Vampires as love interests in harem or harem-like anime series are not terribly unusual, but an unwritten rule seems to exist which prevents them from being the central character in such series; when vampires are the leads in anime, either no romance is explicitly involved, romantic options are limited, or (in one case) the central character's vampire status isn't revealed until late in the franchise. As natural as a powerful vampire having a harem may seem - they are sometimes depicted in movies and literature as having a bevy of beauties at their beck and call, after all – their absence in these cases is presumably because being a vampire implies a degree of confidence and bravado that makes for a good love interest but does not fit well as an audience-insert harem/reverse harem lead. Original light novel writer Gakuto Mikumo, whose other major works include the source novels for Asura Cryin' and The Mystic Archives of Dantalian, found a way around that: make the male harem lead a fledgling vampire (albeit a very powerful one) who is still figuring out the ways of being a vampire.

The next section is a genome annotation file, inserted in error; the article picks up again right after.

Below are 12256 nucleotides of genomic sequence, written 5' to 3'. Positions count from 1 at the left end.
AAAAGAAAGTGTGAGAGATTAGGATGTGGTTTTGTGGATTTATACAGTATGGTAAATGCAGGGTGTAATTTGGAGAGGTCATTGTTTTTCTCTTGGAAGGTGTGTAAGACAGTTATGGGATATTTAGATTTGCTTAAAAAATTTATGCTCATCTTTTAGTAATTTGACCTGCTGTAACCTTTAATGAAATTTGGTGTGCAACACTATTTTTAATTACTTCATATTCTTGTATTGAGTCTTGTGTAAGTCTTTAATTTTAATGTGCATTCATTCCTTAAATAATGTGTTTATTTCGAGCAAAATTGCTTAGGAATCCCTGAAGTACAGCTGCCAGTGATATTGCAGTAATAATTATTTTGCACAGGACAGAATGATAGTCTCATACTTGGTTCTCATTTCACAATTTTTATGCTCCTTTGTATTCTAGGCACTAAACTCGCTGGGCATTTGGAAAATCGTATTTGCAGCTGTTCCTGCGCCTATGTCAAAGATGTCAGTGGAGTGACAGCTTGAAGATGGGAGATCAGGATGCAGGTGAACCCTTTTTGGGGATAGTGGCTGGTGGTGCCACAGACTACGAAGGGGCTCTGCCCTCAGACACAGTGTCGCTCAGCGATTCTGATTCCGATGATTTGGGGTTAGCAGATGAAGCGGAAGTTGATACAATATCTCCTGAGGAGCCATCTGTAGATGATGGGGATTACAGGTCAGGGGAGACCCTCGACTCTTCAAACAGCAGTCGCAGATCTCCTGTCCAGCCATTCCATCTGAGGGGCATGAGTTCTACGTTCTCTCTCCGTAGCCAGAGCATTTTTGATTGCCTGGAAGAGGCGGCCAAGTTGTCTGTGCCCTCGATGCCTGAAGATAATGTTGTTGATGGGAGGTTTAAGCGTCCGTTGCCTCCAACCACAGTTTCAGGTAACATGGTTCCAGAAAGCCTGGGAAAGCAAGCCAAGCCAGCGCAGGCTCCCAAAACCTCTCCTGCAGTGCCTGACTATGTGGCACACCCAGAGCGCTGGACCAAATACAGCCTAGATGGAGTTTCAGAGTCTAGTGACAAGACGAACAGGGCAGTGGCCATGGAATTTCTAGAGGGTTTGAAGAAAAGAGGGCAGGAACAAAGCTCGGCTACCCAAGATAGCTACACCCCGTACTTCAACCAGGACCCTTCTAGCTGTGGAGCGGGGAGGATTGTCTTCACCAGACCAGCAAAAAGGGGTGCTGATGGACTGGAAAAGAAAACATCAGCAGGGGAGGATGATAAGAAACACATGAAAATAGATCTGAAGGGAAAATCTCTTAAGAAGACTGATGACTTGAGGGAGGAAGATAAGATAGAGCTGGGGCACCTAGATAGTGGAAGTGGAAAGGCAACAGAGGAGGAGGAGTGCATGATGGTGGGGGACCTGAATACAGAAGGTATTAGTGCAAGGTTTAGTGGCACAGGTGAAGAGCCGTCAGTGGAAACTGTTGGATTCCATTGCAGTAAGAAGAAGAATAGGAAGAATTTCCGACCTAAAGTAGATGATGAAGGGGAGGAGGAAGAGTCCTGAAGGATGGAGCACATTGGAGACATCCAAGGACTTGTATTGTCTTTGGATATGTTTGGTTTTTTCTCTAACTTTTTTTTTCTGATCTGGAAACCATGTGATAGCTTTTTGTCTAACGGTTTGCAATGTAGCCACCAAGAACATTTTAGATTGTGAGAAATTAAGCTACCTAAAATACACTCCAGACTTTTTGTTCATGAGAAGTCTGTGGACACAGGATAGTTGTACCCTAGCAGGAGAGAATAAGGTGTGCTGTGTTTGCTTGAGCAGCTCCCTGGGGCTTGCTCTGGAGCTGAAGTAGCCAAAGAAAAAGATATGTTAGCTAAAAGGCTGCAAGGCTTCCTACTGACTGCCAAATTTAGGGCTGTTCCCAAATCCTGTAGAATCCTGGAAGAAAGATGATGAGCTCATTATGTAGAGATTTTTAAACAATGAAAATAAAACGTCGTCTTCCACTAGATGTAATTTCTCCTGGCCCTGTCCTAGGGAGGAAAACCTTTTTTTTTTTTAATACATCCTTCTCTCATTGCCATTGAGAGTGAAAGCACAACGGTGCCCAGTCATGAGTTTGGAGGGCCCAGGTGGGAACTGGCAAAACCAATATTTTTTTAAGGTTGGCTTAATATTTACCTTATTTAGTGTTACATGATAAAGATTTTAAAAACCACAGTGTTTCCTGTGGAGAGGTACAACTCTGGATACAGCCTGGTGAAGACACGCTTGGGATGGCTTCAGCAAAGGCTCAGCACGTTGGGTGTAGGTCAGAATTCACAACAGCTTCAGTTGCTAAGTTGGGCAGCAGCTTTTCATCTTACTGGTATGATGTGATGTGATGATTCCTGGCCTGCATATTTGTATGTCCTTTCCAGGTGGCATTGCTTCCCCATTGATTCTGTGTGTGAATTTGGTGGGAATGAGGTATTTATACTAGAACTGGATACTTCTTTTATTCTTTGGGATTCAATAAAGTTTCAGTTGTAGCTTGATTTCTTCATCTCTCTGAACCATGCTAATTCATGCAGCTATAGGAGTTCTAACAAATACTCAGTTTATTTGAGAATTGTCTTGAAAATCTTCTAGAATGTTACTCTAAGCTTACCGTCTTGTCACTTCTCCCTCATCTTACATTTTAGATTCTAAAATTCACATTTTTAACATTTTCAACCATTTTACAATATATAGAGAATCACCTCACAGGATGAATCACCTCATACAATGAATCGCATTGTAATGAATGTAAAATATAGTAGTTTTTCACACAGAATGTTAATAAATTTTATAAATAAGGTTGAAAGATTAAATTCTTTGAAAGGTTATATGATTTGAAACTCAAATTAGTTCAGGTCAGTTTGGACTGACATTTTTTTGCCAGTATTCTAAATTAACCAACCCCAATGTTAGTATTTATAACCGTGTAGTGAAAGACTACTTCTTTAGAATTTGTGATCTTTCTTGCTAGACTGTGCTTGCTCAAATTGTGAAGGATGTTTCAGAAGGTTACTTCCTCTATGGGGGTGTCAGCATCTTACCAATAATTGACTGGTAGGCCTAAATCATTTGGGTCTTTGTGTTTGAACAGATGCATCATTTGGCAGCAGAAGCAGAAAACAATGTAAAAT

That gimmick constitutes almost the entirety of the true originality in this 24 episode series, whose broadcast spanned the Fall 2013 and Winter 2014 seasons. Otherwise the content is par for the course for action-oriented harem series based on light novels: a succession of 2-4 episode story arcs which forms continuous narrative and character development (if not necessarily continuous plot) and involves an eclectic mix of super-powered (in this case magical) and technological elements. As the protagonist progresses through a series of dangerous situations, one female character primarily remains by his side but numerous others gradually gather in orbit around him while male characters are kept to a minimum. Some room is left for romance, but not too much. The situations the core cast members find themselves in give both the lead and various side characters chances to show off their powers/abilities. Naturally the protagonist occupies one of the lowest levels of the environment's power structure, so many manipulations are going on which lie vastly above his head and beyond his comprehension and he can only muddle through as best he can.